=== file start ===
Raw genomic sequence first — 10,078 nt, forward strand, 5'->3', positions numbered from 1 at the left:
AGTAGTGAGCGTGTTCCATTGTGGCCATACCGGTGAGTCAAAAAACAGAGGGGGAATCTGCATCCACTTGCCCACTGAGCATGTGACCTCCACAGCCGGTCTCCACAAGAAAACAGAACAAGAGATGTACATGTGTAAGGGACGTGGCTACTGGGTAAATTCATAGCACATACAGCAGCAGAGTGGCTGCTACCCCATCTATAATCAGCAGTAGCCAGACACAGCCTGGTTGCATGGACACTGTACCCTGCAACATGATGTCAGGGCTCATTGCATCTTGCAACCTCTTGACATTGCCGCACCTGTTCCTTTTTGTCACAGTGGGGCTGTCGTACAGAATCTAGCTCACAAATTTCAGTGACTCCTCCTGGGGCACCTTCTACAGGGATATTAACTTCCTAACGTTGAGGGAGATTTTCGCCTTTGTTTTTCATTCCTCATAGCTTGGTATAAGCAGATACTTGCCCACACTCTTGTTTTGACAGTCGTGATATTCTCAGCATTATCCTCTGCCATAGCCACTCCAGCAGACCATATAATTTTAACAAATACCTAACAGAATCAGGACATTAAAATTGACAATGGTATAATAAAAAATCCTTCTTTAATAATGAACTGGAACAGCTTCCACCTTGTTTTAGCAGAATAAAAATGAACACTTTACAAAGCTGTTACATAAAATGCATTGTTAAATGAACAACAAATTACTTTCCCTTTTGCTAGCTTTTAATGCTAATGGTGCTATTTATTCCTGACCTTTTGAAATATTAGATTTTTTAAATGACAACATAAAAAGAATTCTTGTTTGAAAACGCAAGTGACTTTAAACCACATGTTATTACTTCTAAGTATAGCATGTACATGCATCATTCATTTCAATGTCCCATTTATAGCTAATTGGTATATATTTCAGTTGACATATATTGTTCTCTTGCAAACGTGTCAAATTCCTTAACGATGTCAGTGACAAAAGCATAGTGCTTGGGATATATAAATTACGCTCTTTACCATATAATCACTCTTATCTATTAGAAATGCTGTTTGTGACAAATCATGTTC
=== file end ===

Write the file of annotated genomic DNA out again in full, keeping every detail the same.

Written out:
Raw genomic sequence first — 10,078 nt, forward strand, 5'->3', positions numbered from 1 at the left:
AGTAGTGAGCGTGTTCCATTGTGGCCATACCGGTGAGTCAAAAAACAGAGGGGGAATCTGCATCCACTTGCCCACTGAGCATGTGACCTCCACAGCCGGTCTCCACAAGAAAACAGAACAAGAGATGTACATGTGTAAGGGACGTGGCTACTGGGTAAATTCATAGCACATACAGCAGCAGAGTGGCTGCTACCCCATCTATAATCAGCAGTAGCCAGACACAGCCTGGTTGCATGGACACTGTACCCTGCAACATGATGTCAGGGCTCATTGCATCTTGCAACCTCTTGACATTGCCGCACCTGTTCCTTTTTGTCACAGTGGGGCTGTCGTACAGAATCTAGCTCACAAATTTCAGTGACTCCTCCTGGGGCACCTTCTACAGGGATATTAACTTCCTAACGTTGAGGGAGATTTTCGCCTTTGTTTTTCATTCCTCATAGCTTGGTATAAGCAGATACTTGCCCACACTCTTGTTTTGACAGTCGTGATATTCTCAGCATTATCCTCTGCCATAGCCACTCCAGCAGACCATATAATTTTAACAAATACCTAACAGAATCAGGACATTAAAATTGACAATGGTATAATAAAAAATCCTTCTTTAATAATGAACTGGAACAGCTTCCACCTTGTTTTAGCAGAATAAAAATGAACACTTTACAAAGCTGTTACATAAAATGCATTGTTAAATGAACAACAAATTACTTTCCCTTTTGCTAGCTTTTAATGCTAATGGTGCTATTTATTCCTGACCTTTTGAAATATTAGATTTTTTAAATGACAACATAAAAAGAATTCTTGTTTGAAAACGCAAGTGACTTTAAACCACATGTTATTACTTCTAAGTATAGCATGTACATGCATCATTCATTTCAATGTCCCATTTATAGCTAATTGGTATATATTTCAGTTGACATATATTGTTCTCTTGCAAACGTGTCAAATTCCTTAACGATGTCAGTGACAAAAGCATAGTGCTTGGGATATATAAATTACGCTCTTTACCATATAATCACTCTTATCTATTAGAAATGCTGTTTGTGACAAATCATGTTC